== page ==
Jumping Spider: Thiodina sylvana

Ed. Note: We decided to verify the identity of this Jumping Spider on BugGuide, and we found Nathanael’s photos already posted.  We agree with his identification but we think it is important to also indicate the variability of Thiodina sylvana by linking to this image of a black individual on BugGuide.  We wonder how Nathanael is certain that this is not Thiodina puerpera.

Thank you so much for the nice comments.  I am glad to hear you appreciate my contributions and will keep them coming if that’s okay.  I had forgotten all about submitting those to bugguide.net.  I did consider Thiodina puerpera but there are a few significant differences that I noticed.  Mainly, the coloring on the top of the head is different between the two female species.  In Thiodina puerpera, the top of the head seems to be mainly white and black whereas the Thiodina sylvana has orange areas mixed in.  The orange present on the head of the spider in my photos, among some of the subtle patterns on the head are what led me to Thiodina sylvana.  Not being an entomologist, I rarely feel confident enough to feel 100% sure, but I did a good bit of searching to find an ID on this “lady” and the Thiodina sylvana was the only species that fit all the characteristics of my spider as far as I could tell.
I’d love to hear your thoughts on my judgment call.  Do you know if some female Thiodina puerpera that have orange on their head as well?

Thanks Nathanael,
We hope you realize that we are not entomologists.  Daniel teaches photography, and his assessment of the quality of your photographs has much more validity than any confirmation we might attempt regarding this species.  We have located a photo of
Thiodina sylvana that has orange coloration on the head, but it is a male, and it can be found on bugGuide.

I actually did think you all (or some) were entomologists.  Daniel’s compliments on my photography mean that much more to be coming from a photography teacher.  I appreciate all the interaction you have given me with my submission.  You definitely have a wonderful site and I am happy to be able to contribute some of my photos.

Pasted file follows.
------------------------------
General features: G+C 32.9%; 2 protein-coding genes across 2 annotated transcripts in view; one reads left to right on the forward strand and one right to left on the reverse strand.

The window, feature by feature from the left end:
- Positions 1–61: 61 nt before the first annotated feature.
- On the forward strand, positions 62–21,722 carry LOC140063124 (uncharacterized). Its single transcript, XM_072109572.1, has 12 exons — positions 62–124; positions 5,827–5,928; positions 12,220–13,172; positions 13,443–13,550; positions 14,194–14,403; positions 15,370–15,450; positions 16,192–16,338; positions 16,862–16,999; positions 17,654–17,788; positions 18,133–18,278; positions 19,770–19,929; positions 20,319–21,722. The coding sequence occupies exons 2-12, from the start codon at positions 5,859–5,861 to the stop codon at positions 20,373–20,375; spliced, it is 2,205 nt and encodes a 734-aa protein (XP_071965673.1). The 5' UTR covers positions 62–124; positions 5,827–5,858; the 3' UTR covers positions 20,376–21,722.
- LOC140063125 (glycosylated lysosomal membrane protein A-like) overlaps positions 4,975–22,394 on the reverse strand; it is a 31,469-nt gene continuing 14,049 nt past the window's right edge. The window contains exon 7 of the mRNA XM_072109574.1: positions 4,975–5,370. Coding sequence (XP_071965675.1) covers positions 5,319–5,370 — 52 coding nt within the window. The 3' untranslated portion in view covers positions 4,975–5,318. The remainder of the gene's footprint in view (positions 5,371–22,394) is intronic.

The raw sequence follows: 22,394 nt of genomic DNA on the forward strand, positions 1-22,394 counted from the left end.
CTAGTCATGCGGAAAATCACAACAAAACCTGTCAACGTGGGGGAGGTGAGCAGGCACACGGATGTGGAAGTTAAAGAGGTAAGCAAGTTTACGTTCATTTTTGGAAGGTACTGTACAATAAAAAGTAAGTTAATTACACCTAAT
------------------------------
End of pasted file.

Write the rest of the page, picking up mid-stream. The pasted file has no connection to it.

Nathanael

What's That Bug? does not endorse extermination

Moth id
Location: Ohio
October 25, 2010 2:11 pm
Hi bugman, Can you help me identify this moth? Perhaps a Fall webworm moth? Thanks for the help!
Signature: weisey

Dot Lined White Moth

Hi weisey,
Your moth has the descriptive common name of Dot Lined White, and the scientific name is
Artace cribraria.  The Dot Lined White is a member of the Lappet Moth and Tent Caterpillar family.

Hi Daniel, thanks so much for the id! Have a great day! S. Cyd “weisey” Read

What's That Bug? does not endorse extermination

Found in Kansas City
Location: Northern Missouri
October 24, 2010 8:41 am
This fella was found in a conservation area, in Kansas City, Missouri.
Signature: Dee

Ornate Moth

Hi Again Dee,
We discovered on BugGuide that “Utetheisa ornatrix & Utetheisa bella were formerly considered separate species; now they are considered subspecies (Utetheisa ornatrix ornatrix and Utetheisa ornatrix bella, respectively) of a single species
” known as the Rattlebox Moth.  Your photo is of the subspecies also known as the Ornate Moth, Utetheisa ornatrix ornatrix.  According to Bugguide:  “The mostly pink or yellow ‘bella’ form is common and widespread, whereas the paler ‘ornatrix’ form is restricted to southern Florida and southern Texas” which means your photo from Kansas City is a good bit north of the typical range of this subspecies.  If your photos were taken at times radically different from when they are submitted, please include that information.

I took the photo of the Ornate Moth in July, 2010, in Northwestern Missouri. It was at a conservation area called Monkey Mountain, in Grain Valley, Missouri, a suburban area on the Eastern side of Kansas City

What's That Bug? does not endorse extermination